Today’s readings present us with two views of a shepherd.
Each summer I work a laboratory where sheep are put out to graze on the grounds. An electric fence is set-up around a portion of an unmown field. The sheep spend two or three weeks surrounded by conducting strips that encourage the sheep to remain within and the intruders to remain outside. After the vegetation is reduced, the fence removed and the sheep move on. The shepherd is seldom seen, but when he is the sheep all gather and eagerly follow his lead out of their confinement.
I think my experiences share some of what suggested in the reading from Isaiah. In this passage we are presented with a liberator. The Israelites have gone through a period of captivity. This Old Testament shepherd is bringing them home. This liberator reveals his dominance.
The shepherd in the reading from Matthew is very different. The New Testament shepherd is caring and compassionate. My reflection on this shepherd leads me to thoughts of forgiveness, while the previous shepherd brought forth images of vengeance.
I consider my role as shepherd in my family. My children see me sometimes as the bringer of order and other times as the one gently nudging them back into the fold. What I notice is they tend to remember the former better than the latter. When I consider my experiences with God, I realize that I too tend to recall the Old Testament moments more than the New Testament moments.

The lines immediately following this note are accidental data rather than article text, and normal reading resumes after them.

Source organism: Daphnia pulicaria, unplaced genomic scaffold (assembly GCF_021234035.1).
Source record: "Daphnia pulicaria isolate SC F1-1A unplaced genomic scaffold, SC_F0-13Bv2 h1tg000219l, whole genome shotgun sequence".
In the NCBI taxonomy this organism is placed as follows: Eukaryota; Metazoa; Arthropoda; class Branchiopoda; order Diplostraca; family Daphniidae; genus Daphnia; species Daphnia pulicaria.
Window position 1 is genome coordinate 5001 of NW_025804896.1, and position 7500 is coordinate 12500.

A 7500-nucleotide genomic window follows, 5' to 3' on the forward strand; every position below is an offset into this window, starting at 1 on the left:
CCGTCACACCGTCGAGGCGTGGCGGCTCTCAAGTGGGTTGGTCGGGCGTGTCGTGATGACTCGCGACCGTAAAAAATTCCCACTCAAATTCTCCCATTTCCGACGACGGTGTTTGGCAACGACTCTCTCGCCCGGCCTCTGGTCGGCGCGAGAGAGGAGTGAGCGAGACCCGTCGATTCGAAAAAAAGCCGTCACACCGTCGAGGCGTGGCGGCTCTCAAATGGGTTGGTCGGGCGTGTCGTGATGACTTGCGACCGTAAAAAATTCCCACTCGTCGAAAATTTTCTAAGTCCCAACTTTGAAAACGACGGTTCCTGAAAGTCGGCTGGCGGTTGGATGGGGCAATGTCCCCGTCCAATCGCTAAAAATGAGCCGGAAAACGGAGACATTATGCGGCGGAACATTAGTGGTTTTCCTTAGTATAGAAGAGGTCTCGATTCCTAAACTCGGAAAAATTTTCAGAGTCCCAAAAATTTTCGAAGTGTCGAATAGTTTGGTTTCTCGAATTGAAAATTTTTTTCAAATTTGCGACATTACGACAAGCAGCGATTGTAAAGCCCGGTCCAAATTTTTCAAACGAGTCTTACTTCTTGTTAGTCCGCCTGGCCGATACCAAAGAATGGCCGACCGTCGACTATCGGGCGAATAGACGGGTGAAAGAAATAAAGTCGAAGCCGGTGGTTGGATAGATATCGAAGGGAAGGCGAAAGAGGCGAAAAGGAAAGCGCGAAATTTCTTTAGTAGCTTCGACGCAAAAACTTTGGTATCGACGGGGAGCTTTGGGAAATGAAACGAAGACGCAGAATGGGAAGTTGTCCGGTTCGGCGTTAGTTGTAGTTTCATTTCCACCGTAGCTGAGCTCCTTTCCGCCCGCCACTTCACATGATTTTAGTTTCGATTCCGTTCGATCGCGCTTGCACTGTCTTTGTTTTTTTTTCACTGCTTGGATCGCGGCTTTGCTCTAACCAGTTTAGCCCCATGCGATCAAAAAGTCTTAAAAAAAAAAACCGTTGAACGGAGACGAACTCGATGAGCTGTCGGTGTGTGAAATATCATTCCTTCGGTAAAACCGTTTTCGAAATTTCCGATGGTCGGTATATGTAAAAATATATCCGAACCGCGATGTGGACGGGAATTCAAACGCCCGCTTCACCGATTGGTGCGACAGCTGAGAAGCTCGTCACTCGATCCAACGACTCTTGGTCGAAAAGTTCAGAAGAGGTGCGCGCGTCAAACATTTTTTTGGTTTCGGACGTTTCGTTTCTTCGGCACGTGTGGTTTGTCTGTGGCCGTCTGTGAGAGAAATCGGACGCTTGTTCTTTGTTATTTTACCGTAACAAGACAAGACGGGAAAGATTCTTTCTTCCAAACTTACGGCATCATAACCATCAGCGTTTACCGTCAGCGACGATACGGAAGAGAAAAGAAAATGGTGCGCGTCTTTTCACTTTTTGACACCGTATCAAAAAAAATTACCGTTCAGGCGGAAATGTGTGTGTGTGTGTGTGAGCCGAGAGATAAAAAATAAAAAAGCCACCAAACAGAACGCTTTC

My prayer today focuses on the God taking us forward. I experience a mighty God (where I confess that sometimes I feel as I must pay the price for forgiveness as in the first reading) as well as the loving, freely forgiving God of the Gospel. I feel drawn to pray in thanksgiving for the rescue that we find in both of today’s readings.
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